18 8 Plan Merging in Multi-Agent Systems attributes in all consumed and produced resources, and by parameterizing the state of the world (during the execution of the action) by a time variable t. The attributes of some (produced) resource can then be described by a function of t. In some applications the non-existence of resources is required, e.g., a goal could be I do not want any passengers. The semantics of this goal is that for the resulting plan P for any attributes x 1,...,x n the resource passgr(x 1,...,x n ) Out(P). Such a requirement may be translated to constraints on the goals and the actions, or it should be defined in the operational semantics. Furthermore, sometimes it is necessary to define that a resource should not occur in any state during the execution of a plan. This is an invariant over a plan about a resource that should not be produced anywhere in the plan. A third example of a possible required extension of the ARF is when we need to be able to specify in the problem description that we would like to have as much of something as possible. This may be modeled either by specifying that we need as much of the resource (e.g., money) as possible, or that the attribute amount of this resource should be as large as possible. In some multi-agent situations, agents may need to include a joint action, such as joining a meeting or handing over a valuable package. In the ARF we have no method to describe actions that require the direct involvement of multiple agents, other than defining an action in one of the agents plans that needs resources from the other agents. If an application domain requires one of the above issues, we need to thoroughly investigate the best way to extend the formalism Extensions of the plan merging algorithm The plan merging algorithm may also need a couple of extensions. In many domains, agents can only benefit from the exchange of a set of resources. A combinatorial auction (Sandholm, 2002, e.g., ) is required to deal with these kind of exchanges. This extension also requires a formal analysis of plan reduction with more than one action. Another interesting extension is to auction resources to private individuals as well, e.g., via ebay (2003), or in the transportation domain via specialized websites. And then, especially when private individuals are involved, the algorithm should be able to deal with unfair and selfish agents (Ronen, 2000). To use the plan merging algorithm in a somewhat more dynamic environment, we need the functionality of adding requests during execution. Such an extension is a step towards more advanced multi-agent planning algorithms. However, first, the plan merging algorithm should be tested on other data sets and in more domains.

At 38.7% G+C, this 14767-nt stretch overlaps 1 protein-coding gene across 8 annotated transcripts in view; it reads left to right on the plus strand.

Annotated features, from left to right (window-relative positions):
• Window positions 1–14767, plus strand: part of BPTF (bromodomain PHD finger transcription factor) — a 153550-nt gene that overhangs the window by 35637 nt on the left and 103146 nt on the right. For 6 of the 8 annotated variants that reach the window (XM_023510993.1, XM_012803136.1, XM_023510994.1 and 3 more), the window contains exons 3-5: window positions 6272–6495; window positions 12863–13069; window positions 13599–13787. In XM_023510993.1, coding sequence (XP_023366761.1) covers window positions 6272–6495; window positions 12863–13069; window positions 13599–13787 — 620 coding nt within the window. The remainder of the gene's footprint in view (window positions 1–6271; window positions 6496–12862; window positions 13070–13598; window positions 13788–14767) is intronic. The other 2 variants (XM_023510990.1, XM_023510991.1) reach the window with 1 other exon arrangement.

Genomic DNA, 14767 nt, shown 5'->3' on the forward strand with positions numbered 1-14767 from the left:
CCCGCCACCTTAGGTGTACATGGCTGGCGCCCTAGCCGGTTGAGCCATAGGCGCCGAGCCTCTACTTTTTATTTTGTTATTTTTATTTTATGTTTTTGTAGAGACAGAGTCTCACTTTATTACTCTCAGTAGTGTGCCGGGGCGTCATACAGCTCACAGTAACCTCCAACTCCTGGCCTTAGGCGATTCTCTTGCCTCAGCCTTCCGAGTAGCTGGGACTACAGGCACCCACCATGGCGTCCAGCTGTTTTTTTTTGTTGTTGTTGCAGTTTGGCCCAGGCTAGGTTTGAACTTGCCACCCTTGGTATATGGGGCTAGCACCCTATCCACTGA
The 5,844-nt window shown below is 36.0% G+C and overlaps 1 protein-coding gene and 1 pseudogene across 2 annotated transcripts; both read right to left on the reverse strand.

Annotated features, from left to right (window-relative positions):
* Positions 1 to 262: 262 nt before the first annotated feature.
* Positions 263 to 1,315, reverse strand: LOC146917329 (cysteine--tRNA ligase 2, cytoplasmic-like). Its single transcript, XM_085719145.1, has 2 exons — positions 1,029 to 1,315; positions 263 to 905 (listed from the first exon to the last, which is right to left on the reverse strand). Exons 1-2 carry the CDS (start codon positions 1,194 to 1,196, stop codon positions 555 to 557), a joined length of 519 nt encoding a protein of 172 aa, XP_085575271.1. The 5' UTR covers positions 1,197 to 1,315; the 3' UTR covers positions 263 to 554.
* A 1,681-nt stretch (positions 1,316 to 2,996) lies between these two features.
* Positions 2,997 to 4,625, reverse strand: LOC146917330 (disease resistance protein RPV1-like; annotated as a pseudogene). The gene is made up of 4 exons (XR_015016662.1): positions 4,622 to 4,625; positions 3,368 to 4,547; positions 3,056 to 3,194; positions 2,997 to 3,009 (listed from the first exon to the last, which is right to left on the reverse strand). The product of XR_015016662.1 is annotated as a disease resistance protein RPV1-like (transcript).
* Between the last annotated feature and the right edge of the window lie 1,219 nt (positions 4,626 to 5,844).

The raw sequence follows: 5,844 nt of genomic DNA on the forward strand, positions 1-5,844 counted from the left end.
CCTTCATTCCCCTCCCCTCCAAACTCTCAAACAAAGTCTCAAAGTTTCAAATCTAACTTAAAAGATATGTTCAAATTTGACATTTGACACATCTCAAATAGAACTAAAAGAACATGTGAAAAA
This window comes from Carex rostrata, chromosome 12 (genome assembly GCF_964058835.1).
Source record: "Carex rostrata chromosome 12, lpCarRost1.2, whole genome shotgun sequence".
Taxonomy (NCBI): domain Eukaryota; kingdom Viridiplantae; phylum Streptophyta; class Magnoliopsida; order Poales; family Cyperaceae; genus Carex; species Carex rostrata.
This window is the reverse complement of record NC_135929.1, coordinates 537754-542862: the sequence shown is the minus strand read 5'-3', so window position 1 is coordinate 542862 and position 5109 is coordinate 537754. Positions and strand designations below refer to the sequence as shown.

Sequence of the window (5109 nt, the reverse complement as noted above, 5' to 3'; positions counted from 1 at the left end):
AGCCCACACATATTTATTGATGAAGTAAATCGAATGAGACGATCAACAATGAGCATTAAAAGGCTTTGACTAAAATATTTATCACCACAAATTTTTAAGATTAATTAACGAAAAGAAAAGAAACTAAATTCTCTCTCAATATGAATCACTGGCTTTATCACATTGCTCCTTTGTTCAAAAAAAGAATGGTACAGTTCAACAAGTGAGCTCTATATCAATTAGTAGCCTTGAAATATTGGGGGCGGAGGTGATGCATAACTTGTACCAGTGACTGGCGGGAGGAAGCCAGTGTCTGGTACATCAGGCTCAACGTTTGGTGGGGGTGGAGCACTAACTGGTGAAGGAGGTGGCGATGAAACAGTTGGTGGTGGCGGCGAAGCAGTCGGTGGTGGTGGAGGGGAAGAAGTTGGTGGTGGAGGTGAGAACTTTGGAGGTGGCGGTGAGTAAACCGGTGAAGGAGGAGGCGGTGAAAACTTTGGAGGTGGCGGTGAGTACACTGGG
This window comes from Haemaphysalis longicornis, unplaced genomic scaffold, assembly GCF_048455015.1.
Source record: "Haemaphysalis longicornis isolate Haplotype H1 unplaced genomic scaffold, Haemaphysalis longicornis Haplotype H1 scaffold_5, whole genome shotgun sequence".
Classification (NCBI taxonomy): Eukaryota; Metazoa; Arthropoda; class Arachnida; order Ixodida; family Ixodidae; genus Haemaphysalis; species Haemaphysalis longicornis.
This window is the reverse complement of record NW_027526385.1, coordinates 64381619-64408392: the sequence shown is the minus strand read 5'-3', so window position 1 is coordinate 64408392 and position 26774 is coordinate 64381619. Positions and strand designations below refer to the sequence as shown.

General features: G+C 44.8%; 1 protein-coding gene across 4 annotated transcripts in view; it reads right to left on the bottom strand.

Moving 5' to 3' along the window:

19 Chapter 3. Conclusions and perspectives Further experiments The experiments presented were based on a couple of strong assumptions. We need to check the validity of these assumptions by doing plan merging on this data while taking into account (i) breaks of taxi drivers, (ii) the long-term effects of picking up passengers on the rest of the plan, and (iii) an estimation of the travel time that includes the distance on the road map, the number of traffic lights, and queuing time based on the time of the day. We also need to check that there is no communication overhead. Furthermore, the assumption has been made that the artificial set-up of the experiment is realistic (the centralistic planning from one company was used to derive plans for a whole set of much smaller taxi companies). If information from several companies in the same region and from the same days is available, this assumption can be verified. Such information can also help to test different award models for companies that help others. The conclusions on the plan merging algorithm can be made even stronger if the algorithm is run on other data sets, including those from other taxi companies, but preferably also data sets from other domains, such as transportation scheduling, pizza delivery, hospital scheduling, computer games, robot rescue teams, army mission planning, or controlling cooperating satellites. It is also useful if simulation data for these domains can be generated, because then they may be used as benchmarks. Benchmarks help to compare different plan merging algorithms, or even other multi-agent planning methods More advanced multi-agent planning algorithms The most important further study should be on the integration of the coordination in the planning process itself. If agents can communicate and adjust their plans while these are under construction, conflicts can be solved more elegantly, and agents that do not have enough resources themselves might still be able to construct a plan. An initial proposal for such a coordinated planning system has already been made (De Weerdt and van der Krogt, 2002), based on a forward heuristic. In this thesis the basis for such an extension was laid out by the introduction of a formalism and algorithms to coordinate plans after they have been formed. Several existing planning techniques such as task reduction planning and partial order planning can, in principle, also be used in a coordinated planning system. Each technique requires different modifications of the multi-agent planning system. For example, for partial order planning we need to describe some additional conditions on the existence of resources (for example during an interval (IPC). For other domains, task reduction planning methods seem more appropriate. In that case we need at least subplans, an abstraction of plans, such that they look just like actions, and a plan library (Van der Krogt et al., 2003).